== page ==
The Invader

Florida has the distinction of being the epicenter of invasion of non-native reptiles, introduced by collectors who intentionally or unintentionally let non-natives escape, or by accident when eggs or small hatchling reptiles are carried into this country on imported plants.

The Cuban Brown Anole is a 5-9 inch slim lizard, marked with a diamond-shaped pattern on its back. It typically rests in low vegetation, waiting for unsuspecting insects — or other, smaller lizards — to walk by, and then quickly gobbles them up.

Successive invasions of Brown Anoles from Cuba and the Bahamas since the late 1800s have resulted in well established populations throughout Florida that have since moved north and west to Georgia, Louisiana, and Texas, and have also resulted in an apparent coincident decrease in the population of native Green Anoles.

Brown Anoles now occupy the tree trunk-ground niche in their hunt for prey, and occur in very high density in residential shrubbery (sometimes 4-6 to a single bush).
Female Brown Anoles (recognized by the brown stripe down the middle of their back) lay 1-2 eggs in leaf litter or potted plants every few days. Eggs hatch 4-6 weeks later, and the 1-inch long hatchlings move into the vegetation to hide from larger individuals that might eat them.

However, rather than disappearing altogether as a result of the Brown Anole invasion, it may be that Green Anoles simply move out of the low vegetation and up into the tree tops where they can more favorably compete for food and avoid being eaten by the more aggressive Brown Anole.

A model of coexistence?

As a general rule, complete competitors in the natural world cannot coexist, unless they divide up the resources somehow, by hunting in different areas or at different times, or specializing on slightly different food items in their diet.

On the wet prairies and marshes at Cheyenne Bottoms and Quivira National al Wildlife Refuge near Great Bend, Kansas, we saw several Short-eared Owls and and as many Northern Harriers, not only hunting in the same areas and habitats, but at the same time of day!

A Short-eared Owl landed in the grass after an unsuccessful prey capture. Some studies show that owls are successful capturing mice in open grasslands about 44% of the time.
Short-eared Owls traverse the fields in short, coursing flights, searching the same area intensively and listening for mouse activity. Long wings make gliding over the habitat seem effortless.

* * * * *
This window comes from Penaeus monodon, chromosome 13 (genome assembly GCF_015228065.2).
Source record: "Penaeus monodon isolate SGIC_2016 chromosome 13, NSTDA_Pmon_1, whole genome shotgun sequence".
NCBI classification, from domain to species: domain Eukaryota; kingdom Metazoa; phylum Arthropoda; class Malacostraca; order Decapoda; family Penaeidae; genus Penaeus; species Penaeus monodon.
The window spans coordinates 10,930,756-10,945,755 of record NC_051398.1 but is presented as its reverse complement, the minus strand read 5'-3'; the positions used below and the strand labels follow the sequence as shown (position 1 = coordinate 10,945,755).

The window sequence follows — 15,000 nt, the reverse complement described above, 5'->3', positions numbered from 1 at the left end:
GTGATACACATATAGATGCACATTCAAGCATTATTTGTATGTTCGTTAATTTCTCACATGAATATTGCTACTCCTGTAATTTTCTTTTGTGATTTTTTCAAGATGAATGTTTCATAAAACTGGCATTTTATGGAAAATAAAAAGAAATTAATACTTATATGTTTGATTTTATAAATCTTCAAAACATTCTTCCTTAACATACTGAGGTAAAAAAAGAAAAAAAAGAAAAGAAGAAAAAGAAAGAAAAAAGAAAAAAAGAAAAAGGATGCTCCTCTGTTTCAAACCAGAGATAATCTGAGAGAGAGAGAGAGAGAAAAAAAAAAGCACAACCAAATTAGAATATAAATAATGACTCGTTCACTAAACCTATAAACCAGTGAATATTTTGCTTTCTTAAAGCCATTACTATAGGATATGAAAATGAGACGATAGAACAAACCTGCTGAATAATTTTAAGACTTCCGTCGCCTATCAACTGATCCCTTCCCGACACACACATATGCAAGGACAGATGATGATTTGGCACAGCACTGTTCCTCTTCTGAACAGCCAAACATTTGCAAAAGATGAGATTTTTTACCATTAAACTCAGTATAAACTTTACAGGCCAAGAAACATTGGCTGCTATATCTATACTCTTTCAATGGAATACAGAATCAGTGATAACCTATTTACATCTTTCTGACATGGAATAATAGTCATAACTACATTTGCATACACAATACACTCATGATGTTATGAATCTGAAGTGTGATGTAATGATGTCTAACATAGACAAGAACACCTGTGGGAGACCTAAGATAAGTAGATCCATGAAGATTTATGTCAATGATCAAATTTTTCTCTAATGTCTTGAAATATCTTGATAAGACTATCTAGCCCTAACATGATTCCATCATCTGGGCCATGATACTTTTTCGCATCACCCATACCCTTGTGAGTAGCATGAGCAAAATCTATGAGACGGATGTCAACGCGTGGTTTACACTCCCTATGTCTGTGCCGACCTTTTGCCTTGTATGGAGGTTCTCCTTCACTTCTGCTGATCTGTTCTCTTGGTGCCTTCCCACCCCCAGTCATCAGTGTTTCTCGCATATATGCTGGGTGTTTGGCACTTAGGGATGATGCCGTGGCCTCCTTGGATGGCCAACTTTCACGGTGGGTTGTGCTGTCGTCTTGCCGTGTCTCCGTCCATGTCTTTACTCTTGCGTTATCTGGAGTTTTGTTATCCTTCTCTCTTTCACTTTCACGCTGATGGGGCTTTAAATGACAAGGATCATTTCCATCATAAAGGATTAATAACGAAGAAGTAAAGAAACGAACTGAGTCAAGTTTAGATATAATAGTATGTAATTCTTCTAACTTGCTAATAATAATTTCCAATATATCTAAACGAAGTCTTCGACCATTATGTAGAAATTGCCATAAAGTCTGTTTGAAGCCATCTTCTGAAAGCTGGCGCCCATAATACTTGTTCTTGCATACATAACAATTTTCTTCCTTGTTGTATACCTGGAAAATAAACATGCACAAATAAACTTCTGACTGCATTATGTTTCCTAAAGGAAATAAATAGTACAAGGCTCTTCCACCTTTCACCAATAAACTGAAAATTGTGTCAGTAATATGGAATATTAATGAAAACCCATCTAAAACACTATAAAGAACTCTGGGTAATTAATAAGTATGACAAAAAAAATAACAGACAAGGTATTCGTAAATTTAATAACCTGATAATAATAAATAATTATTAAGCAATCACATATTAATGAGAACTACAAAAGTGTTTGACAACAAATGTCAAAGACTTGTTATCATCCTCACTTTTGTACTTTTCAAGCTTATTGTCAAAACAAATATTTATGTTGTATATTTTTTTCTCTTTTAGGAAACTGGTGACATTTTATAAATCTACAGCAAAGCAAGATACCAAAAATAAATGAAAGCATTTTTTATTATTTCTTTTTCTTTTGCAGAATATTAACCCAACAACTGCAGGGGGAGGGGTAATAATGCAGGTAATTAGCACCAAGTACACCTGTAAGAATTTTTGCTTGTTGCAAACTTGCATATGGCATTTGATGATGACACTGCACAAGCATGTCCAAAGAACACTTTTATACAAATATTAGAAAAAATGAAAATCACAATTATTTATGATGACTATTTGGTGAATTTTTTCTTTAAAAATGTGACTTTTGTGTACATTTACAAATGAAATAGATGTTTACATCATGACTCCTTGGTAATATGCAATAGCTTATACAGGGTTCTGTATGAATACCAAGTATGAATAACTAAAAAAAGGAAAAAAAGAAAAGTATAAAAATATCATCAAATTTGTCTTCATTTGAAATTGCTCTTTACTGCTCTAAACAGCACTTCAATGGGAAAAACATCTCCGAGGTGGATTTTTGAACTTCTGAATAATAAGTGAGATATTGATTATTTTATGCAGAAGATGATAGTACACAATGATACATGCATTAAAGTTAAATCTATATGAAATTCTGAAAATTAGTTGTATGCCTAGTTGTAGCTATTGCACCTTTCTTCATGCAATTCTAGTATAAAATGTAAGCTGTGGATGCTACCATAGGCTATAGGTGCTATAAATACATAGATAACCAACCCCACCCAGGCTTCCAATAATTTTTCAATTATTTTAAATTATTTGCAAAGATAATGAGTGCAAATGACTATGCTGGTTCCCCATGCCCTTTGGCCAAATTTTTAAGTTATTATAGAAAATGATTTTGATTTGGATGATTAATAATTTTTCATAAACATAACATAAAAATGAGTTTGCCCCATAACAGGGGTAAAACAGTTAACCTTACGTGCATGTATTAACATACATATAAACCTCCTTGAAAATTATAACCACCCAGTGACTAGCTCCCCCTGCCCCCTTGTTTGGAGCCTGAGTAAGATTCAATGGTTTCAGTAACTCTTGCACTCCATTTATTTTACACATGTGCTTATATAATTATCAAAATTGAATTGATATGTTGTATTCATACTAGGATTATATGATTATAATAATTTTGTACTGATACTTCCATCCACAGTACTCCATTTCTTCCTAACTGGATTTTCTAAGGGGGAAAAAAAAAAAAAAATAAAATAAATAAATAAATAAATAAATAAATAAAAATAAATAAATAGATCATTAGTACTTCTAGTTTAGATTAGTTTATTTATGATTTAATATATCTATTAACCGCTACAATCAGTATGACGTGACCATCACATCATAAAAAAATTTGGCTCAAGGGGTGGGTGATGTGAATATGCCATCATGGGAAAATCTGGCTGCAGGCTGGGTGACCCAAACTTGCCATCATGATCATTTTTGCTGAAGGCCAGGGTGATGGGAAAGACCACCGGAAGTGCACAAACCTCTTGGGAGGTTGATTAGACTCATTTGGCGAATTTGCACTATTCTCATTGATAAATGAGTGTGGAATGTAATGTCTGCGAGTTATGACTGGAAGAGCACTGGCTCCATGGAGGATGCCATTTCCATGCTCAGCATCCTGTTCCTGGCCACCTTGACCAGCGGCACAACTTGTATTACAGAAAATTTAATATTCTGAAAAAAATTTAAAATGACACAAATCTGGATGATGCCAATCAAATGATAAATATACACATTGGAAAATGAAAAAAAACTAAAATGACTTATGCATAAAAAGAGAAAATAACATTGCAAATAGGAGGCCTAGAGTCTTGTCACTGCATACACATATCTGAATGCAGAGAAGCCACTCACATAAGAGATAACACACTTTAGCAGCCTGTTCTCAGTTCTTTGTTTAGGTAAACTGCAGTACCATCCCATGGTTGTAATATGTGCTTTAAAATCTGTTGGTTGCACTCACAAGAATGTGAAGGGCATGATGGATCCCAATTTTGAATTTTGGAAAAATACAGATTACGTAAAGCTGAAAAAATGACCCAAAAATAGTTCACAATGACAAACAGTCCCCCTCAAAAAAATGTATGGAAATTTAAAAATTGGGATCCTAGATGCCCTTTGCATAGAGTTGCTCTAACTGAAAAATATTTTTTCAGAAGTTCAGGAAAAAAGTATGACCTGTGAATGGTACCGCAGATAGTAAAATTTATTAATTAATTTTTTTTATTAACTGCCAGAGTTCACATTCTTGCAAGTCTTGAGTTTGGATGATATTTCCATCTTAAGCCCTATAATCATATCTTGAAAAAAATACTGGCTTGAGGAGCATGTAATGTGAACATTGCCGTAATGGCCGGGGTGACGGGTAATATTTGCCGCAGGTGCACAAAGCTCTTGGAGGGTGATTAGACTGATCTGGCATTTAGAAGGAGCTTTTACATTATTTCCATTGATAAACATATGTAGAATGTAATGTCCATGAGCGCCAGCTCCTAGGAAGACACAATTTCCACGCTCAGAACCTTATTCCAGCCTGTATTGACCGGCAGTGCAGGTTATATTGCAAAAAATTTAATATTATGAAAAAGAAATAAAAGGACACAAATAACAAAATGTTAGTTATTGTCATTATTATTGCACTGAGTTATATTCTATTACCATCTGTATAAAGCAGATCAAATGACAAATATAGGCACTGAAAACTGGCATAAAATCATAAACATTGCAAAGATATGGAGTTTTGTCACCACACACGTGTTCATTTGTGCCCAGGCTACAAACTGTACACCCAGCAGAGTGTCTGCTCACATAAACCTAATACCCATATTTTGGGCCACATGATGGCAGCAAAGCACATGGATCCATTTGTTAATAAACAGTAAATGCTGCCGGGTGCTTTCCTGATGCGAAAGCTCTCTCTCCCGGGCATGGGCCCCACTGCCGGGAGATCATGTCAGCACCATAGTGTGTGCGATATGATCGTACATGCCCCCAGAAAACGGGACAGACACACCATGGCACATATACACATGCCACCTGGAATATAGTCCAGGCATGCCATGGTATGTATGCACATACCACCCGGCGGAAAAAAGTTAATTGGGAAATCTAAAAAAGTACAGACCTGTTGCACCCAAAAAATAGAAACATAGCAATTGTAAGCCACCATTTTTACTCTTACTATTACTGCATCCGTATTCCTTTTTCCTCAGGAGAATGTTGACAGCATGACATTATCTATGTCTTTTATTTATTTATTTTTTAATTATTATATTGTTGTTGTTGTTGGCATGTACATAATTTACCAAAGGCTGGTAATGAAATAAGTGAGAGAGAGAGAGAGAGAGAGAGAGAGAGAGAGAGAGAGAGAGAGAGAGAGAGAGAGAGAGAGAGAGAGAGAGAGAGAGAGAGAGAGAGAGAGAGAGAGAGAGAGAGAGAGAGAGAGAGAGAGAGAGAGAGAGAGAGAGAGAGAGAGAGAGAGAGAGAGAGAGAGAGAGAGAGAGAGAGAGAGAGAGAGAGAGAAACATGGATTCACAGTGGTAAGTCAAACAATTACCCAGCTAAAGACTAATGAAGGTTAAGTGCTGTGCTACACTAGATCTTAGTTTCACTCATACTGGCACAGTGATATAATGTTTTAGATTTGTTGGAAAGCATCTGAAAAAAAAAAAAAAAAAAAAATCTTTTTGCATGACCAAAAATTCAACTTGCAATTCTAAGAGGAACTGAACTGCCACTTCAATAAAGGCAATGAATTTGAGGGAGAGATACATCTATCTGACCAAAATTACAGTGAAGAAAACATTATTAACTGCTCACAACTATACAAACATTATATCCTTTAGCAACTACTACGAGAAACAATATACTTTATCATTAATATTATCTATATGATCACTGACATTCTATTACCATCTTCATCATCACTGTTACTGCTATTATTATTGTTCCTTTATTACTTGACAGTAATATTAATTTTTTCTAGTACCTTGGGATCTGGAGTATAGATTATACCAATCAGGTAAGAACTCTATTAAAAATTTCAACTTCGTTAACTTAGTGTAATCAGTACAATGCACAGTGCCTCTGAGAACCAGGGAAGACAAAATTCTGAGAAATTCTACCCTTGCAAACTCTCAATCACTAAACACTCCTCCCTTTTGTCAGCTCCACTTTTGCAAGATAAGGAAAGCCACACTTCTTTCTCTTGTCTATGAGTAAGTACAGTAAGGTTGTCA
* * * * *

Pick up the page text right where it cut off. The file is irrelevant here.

Northern Harriers make rapid flights across longer distances than the owls, turning infrequently and flying quickly. If they detect movement, they may hover over a spot, honing in on the prey.
Short-eared Owls hunt by sound, even though they are usually hunting in daylight. Their facial disks collect the infra-sounds that active animals make like a parabolic reflector and relay it to their ears. The owls consume mostly rodent prey, especially while feeding young.
Head down is the way we usually see Harriers hunting. Unlike other hawks, Harriers use hearing as well as vision to find their prey. Rodents make up a big part of their diet as well, but they also eat large insects, amphibians, and reptiles, as well as birds.

One study of niche overlap of Short-eared Owls and Northern Harriers in Utah found that their home ranges overlapped as much as 70%, but within their home range the two raptors hunted and nested in different parts. In addition, in this particular study, the owls tended to hunt most intensively in the mid-afternoon, while the hawks concentrated their hunting in the evening hours before dusk. So, even though the two raptors seem like complete competitors, they seem to have found a way to share the resources cooperatively…usually.

However, Sean Crane (500 pix) photographed a Harrier and a Short-eared Owl fighting over a vole in Washington — which is evidence that the two don’t always get along.

odd couples

When they’re not competing for food or space (nest holes, etc.), different species of birds sometimes pair up in odd couples, seemingly coexisting without much ado.  It’s as if they either don’t recognize their differences or don’t care about them.  Hmm…wonder if there is a lesson there for us?

Northern Pintail-American Wigeon

A couple of Northern Pintail and American Wigeon males swam around together in a shallow lake near Brownsville, Texas last January.  Ducks often form rafts of mixed species when they flock up on their wintering grounds.

lazuli bunting-black-headed grosbeak

A Lazuli Bunting and a Black-headed Grosbeak are perfectly happy to share the bird feeder.  These distinctly different looking species (both brightly colored males) are both members of the Cardinal family and they overlap in both their breeding ranges and their wintering areas.

But where there is competition for food or nesting areas, aggressive threats or attacks often ensue, even between individuals of the same species.  Close proximity is not tolerated, and everyone gets hyperactive and flighty.  It’s not a lot different than what happens in human societies living in crowded conditions.

Red-winged blackbirds

Red-winged blackbirds engage in all-out battles with each other over monopoly of a food source.

harris hawk- crested caracara interaction

The postures exhibited in this interaction between an adult Harris hawk and a juvenile Crested Caracara tell the story: the hawk owns this meat, and open-beak threats make the caracara back off in submission.

Will it be competition or coexistence between two species or two individuals — odd couple or fierce combatants?